Is the future of Responsible Investment going to be a much more private affair? An interesting recent snippet in The Sunday Times pointed to a wider issue affecting the way investors engage with companies – the decline of publicly traded businesses. The piece in The Sunday Times cited research by the Quoted Companies Alliance and broker Peel Hunt which found a majority of asset managers were concerned by the decline in the number of PLCs, which reduced the range of shares they could buy and hit market liquidity. The article noted that the number of IPOs had fallen in recent years, with just 36 companiesRead More →

It’s that time again when the battle lines are drawn, opposing camps martial their arguments against each other and people are forced to choose who gets their vote. We’re talking, of course, about voting in pooled funds. Last week saw the Association of Member Nominated Trustees (AMNT) reiterate its call for this issue to be tackled by regulators. We wholeheartedly agree. The status quo is a corporate governance rotten borough. An unrepresentative electorate commands the vast bulk of the voting power. It’s time for reform. We know from our own analysis of both manager voting and clients’ ESG policies that there can be huge differencesRead More →

It’s over eight years since the revelation that the News of the World had been involved in hacking the phone of murdered schoolgirl Milly Dowler. That news set off a chain reaction that saw the newspaper close, numerous journalists arrested, Rupert and James Murdoch summoned to face a grilling in parliament, News Corp’s bid for BSkyB pulled (and the opportunity ultimately lost forever), senior police offers resign and the Leveson Inquiry launched (if not completed). As the fallout spread, not only News Corp started racking up multi-million costs, but other media groups including Trinity Mirror (now Reach PLC) caught up. The scandal revealed that someRead More →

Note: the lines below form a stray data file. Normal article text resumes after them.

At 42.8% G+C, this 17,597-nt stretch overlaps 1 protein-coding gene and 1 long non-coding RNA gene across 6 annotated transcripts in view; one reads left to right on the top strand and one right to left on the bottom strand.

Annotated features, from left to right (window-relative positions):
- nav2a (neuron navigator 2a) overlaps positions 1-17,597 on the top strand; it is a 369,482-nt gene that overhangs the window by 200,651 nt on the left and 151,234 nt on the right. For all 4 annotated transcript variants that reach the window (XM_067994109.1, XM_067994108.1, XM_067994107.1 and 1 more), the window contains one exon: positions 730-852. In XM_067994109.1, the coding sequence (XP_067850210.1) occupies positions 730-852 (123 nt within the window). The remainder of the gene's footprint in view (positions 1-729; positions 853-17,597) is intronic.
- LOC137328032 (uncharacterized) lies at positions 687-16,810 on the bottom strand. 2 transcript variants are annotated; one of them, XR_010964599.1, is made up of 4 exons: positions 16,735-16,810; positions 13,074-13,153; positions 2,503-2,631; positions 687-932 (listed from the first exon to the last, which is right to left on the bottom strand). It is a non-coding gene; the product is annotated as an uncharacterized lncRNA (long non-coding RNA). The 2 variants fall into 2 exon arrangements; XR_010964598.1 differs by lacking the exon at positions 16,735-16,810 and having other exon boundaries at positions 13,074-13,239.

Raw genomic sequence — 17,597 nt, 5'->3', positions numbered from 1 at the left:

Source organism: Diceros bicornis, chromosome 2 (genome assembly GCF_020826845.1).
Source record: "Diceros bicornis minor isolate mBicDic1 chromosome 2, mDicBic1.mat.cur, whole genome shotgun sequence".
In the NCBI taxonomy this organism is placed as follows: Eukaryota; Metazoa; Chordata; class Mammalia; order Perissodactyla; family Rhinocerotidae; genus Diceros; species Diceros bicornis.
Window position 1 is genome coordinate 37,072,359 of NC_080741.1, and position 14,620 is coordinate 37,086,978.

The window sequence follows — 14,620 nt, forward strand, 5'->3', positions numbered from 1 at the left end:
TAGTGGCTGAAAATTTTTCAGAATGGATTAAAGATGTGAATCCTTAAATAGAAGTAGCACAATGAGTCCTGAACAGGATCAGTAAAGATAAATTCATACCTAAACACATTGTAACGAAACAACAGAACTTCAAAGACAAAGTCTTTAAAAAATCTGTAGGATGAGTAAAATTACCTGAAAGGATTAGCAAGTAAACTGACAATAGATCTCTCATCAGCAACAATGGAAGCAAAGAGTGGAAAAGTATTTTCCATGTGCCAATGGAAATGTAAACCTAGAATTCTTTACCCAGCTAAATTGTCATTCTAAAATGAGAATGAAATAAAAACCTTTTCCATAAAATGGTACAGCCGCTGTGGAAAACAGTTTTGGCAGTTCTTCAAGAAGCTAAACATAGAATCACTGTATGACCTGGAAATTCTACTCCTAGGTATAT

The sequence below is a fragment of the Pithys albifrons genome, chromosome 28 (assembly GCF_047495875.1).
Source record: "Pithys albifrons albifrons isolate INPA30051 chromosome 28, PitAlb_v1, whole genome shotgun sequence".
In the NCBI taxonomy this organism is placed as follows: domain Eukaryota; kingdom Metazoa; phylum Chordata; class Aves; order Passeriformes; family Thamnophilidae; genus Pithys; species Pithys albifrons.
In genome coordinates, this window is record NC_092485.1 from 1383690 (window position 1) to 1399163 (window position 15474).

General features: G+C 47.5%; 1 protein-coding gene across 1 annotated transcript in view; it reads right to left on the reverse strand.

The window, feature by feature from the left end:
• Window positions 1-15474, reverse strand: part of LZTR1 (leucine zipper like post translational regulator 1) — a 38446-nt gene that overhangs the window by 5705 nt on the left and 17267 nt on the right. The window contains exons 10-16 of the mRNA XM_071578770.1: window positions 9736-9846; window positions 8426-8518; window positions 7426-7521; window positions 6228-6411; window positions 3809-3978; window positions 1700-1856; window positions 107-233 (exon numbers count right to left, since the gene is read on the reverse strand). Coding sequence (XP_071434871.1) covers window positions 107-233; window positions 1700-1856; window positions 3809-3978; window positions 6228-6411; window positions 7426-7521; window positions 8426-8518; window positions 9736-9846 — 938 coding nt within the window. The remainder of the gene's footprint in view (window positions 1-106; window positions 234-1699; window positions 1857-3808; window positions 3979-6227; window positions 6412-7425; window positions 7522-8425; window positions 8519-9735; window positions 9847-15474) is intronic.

The second part of this week’s Panorama investigation into the Woodford scandal focused on Capital Group and a fund that appears to have taken positions in some companies in which Capital was also an investor. The fund named by Panorama as being at the centre of the trades it questioned is Morebath. A quick trawl of filings shows that Morebath was indeed an investor alongside Capital in Aus-listed medical firm Mesoblast and Bollywood film producer Eros. PIRC has also found that Morebath took some positions that were big enough to trigger regulatory announcements. These include three AIM-listed stocks: Cradle Arc, Lekoil and Phoenix Global Mining.Read More →

If you’ve been around in corporate governance long enough, you will remember the endless rows we used to have with the asset management industry about disclosure of voting records. In these days when analyses of how managers vote on issues ranging from climate change to executive pay are regularly published, it’s easy to forget what a fight they put up to avoid transparency. There are still a handful of holdouts in the UK who refuse to make their records public, but by and large the bigger managers play ball. The timeliness of the disclosures managers make is another question. Some disclose their votes on aRead More →